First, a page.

Last month the DC hawks’ favorite think tank, the Atlantic Council, released their long anticipated study “Sanctioning China in a Taiwan Crisis: Scenarios and Risks.” Produced in collaboration with the Rhodium Group, the final product is a highly detailed forty page analysis, informed not only by theoretical considerations but significant time spent by the authors talking with policymakers in G7 governments. Broken up into sections respectively devoted to detailing the different range of sanctions available, their probable impacts, and the hypothetical challenges to their implementation, the study is worth examining and quoting at some length.
The authors begin by asserting that, due in large part to “China’s increased use of military and economic tools to put pressure on Taiwan, Beijing’s draconian handling of Hong Kong, and evolving Taiwanese perspectives on their national identity and relationship with the mainland,” in their opinion the “long-standing guardrails around the China-Taiwan status quo have weakened.” (Page 3) And that, as a result, “Policymakers in G7 capitals are increasingly discussing Taiwan crisis scenarios, and starting to explore the range of options available to them in responding to Chinese actions against Taiwan, both beyond and below the level of invasion.” (Page 32)
Setting aside any degree of responsibility that should be accorded to Washington for its role in these negative developments—a possibility the authors obviously ignore—there is much to this. On the one hand, as its capabilities have grown, Beijing has begun asserting its hard power, economic and kinetic, in its disagreements with its neighbors (Australia 2018-present, India 2020-21, et cetera); further, Beijing did deal harshly with Hong Kong (2019-20), and particularly among Taiwan’s Democratic Progressive Party (DPP) voters there is a desire to revisit the agreements made decades ago regarding the “One China Policy.” While on the other hand, Washington’s use of sanctions has grown over the years, its foreign policy increasingly reliant on what scholar Nicholas Mulder rightly calls the “economic weapon” (as opposed to such euphemisms as “economic statecraft” or “tools,” which the authors at the Atlantic Council prefer). And despite the cautionary words increasingly coming from within the foreign policy elite itself, warning that sanctions are actually harming U.S. and Western interests, the Atlantic Council report unsurprisingly advises staying true to form in dealing with China.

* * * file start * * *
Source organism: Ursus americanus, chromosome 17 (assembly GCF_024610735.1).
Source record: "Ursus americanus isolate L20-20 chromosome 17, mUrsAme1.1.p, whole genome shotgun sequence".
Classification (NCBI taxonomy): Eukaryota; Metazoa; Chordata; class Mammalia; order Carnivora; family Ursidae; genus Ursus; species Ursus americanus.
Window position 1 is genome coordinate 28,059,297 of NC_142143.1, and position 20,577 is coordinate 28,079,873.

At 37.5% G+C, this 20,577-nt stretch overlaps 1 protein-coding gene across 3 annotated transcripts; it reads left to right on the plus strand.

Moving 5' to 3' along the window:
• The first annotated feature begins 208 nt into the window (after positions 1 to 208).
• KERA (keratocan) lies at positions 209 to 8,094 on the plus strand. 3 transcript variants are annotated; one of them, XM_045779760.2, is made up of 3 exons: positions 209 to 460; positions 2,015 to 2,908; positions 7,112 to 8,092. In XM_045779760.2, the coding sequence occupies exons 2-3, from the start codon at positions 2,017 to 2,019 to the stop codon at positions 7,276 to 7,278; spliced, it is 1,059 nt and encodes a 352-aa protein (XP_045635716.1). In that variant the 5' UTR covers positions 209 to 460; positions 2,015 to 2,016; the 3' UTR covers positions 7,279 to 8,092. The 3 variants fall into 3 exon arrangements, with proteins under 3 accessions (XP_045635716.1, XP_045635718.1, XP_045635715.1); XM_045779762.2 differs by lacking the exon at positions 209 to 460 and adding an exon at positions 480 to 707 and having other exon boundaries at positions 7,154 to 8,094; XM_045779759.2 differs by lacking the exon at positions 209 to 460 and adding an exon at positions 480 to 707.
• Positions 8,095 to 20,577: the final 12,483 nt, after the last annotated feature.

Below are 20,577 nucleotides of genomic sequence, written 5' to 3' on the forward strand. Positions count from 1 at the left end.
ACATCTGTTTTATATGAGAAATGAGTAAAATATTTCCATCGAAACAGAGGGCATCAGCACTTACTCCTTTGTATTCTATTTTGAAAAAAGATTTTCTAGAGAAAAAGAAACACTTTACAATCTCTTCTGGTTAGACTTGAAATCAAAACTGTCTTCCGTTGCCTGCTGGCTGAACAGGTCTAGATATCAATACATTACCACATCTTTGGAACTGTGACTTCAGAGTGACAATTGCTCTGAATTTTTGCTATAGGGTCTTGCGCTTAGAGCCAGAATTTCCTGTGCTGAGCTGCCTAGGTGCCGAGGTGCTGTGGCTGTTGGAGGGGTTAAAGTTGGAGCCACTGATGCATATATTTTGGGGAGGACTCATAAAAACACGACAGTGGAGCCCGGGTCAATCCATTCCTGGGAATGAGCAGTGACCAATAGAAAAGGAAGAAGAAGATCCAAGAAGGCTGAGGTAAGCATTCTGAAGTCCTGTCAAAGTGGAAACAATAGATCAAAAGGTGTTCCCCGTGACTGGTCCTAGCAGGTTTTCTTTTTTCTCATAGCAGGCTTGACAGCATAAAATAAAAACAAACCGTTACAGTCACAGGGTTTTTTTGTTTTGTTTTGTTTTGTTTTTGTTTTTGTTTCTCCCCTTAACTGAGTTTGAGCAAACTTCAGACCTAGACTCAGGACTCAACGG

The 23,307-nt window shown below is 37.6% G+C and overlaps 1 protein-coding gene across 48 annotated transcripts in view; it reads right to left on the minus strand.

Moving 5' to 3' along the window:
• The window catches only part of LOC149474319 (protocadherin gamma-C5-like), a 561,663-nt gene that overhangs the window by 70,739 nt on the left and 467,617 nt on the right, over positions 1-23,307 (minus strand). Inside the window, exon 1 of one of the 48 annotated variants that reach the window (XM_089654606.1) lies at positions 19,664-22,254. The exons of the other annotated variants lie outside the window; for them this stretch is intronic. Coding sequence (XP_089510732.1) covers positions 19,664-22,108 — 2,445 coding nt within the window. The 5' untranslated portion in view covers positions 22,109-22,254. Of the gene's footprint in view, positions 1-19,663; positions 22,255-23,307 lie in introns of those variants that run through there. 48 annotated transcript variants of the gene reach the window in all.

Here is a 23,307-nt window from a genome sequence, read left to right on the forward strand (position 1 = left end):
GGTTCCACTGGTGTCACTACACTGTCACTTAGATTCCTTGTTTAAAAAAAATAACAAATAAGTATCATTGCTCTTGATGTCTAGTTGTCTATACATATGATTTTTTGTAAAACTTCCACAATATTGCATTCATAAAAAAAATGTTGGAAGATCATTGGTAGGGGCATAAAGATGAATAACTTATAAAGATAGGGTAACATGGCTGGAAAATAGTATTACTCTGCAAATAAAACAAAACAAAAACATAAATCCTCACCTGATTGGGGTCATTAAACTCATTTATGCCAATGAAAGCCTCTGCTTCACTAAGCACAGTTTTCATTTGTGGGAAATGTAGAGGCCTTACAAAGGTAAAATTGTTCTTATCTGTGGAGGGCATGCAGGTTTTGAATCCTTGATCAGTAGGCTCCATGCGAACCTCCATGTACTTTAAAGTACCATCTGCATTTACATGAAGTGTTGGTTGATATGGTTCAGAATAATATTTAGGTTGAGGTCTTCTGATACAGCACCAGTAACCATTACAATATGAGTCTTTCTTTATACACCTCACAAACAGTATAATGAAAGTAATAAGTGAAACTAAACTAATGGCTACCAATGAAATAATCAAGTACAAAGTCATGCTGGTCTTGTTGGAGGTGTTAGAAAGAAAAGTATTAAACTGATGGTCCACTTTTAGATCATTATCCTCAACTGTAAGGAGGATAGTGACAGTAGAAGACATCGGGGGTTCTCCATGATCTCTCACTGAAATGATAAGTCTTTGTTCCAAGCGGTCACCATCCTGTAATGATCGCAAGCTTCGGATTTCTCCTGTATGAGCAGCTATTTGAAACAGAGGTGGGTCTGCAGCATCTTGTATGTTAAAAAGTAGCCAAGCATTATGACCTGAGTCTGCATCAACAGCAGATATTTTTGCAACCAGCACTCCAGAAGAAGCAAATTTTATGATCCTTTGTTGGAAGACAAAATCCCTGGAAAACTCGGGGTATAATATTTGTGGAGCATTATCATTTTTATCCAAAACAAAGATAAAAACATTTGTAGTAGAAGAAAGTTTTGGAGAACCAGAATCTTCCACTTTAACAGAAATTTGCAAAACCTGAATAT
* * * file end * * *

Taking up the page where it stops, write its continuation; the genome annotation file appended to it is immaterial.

Before diving into the nuts and bolts of what the Atlantic Council propose, a few further considerations are in order.